Economic development is increasingly dependent upon on utilizing new knowledge to innovate and create value, even in traditional industries and in low-income countries. This analysis uses evidence on patent families to assess innovation activity throughout sub-Saharan Africa. We find patent activity in sub-Saharan Africa—both by African inventors and by foreign inventors—is comparable to similar regions around the world, when conditioned on economic size. Patent filings in Africa have grown, particularly, since the mid-1990s, but at different rates within different African jurisdictions. Types of technologies being patented in Africa have remained stable over 30 years, with most in pharmaceuticals, chemistry, biotechnology, and engineering. The majority of patent filings in Africa are from Europe, the United States, and other high income countries. Yet, in South Africa, between 15% and 20% of patent filings are by residents of South Africa, and 3% are from other developing and emerging economies. Only a small share of inventions globally are made in sub-Saharan Africa, but for those inventions that do arise in Africa, foreign filings are made widely outside of Africa.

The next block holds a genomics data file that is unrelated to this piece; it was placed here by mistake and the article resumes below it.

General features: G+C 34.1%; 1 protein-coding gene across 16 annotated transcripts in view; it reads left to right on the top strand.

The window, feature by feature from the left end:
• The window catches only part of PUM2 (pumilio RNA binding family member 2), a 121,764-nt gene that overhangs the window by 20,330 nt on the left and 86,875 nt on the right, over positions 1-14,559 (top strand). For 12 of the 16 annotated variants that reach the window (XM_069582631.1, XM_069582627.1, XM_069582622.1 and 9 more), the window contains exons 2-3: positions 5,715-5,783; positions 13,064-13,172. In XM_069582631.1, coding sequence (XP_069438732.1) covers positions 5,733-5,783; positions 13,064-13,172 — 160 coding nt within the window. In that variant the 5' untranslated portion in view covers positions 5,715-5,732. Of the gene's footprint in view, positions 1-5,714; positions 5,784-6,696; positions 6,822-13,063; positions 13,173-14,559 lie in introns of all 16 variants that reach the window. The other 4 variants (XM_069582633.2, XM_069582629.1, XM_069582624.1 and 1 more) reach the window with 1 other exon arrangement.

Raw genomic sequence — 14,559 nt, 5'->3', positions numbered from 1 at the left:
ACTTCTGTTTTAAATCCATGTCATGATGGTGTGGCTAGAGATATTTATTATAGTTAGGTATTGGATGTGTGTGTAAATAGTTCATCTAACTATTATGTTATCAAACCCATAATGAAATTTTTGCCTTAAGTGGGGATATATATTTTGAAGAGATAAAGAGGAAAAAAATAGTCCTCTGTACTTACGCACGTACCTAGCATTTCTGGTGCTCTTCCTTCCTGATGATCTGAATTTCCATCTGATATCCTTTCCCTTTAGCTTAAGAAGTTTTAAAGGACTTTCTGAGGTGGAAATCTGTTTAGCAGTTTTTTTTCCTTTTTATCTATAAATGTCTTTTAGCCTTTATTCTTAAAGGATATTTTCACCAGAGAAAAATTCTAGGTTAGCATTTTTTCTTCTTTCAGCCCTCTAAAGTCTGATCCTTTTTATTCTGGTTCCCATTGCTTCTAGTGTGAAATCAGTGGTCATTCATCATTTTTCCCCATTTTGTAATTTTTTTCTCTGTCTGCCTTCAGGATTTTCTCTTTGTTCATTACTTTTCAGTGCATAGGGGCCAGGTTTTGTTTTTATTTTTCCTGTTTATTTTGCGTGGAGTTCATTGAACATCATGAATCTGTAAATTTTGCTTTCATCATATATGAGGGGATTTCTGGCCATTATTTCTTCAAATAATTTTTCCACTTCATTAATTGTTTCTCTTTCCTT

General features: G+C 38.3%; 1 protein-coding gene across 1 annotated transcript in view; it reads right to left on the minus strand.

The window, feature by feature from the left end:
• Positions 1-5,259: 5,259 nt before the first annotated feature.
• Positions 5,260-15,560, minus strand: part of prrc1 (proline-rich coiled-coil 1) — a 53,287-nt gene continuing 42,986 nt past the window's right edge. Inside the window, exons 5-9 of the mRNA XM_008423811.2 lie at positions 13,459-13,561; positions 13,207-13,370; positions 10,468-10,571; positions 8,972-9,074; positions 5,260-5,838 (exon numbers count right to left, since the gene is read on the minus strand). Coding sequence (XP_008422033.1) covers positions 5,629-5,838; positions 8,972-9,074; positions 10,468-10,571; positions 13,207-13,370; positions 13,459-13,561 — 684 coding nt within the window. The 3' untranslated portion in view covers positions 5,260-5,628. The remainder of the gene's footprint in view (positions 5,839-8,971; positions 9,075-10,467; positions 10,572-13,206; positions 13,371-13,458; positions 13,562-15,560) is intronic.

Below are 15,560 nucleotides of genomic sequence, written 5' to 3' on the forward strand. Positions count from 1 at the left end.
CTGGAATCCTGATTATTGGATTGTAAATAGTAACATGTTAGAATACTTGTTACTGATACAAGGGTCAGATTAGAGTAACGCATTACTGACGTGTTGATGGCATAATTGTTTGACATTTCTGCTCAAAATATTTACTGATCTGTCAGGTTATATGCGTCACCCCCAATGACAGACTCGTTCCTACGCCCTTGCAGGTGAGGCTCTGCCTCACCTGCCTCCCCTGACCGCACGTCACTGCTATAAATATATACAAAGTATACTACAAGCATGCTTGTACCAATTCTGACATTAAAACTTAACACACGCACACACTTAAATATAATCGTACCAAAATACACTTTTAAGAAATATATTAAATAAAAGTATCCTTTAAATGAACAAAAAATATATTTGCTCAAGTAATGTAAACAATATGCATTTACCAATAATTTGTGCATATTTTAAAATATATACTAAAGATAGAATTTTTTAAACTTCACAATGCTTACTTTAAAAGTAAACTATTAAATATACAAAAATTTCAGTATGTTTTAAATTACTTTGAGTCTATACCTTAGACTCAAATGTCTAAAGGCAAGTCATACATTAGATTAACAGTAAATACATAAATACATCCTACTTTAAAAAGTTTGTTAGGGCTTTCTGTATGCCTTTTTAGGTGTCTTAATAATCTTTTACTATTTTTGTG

Bibliographical noteFunding Information:
The authors sincerely thank Devon Phillips and Connie Chan‐Kang for capable research assistance, and Mats Lundqvist for advice. This analysis arose as a convergence of work under the HarvestChoice project, supported by the Gates Foundation, and the project “International Assessments of Patenting in Genetics,” supported by Grant No.: 5R01 HG004041‐03 from the U.S. National Institutes of Health.
© 2019 The Authors. The Journal of World Intellectual Property published by John Wiley & Sons Ltd
- intellectual property rights
- international technology transfer
- patent families
- patent offices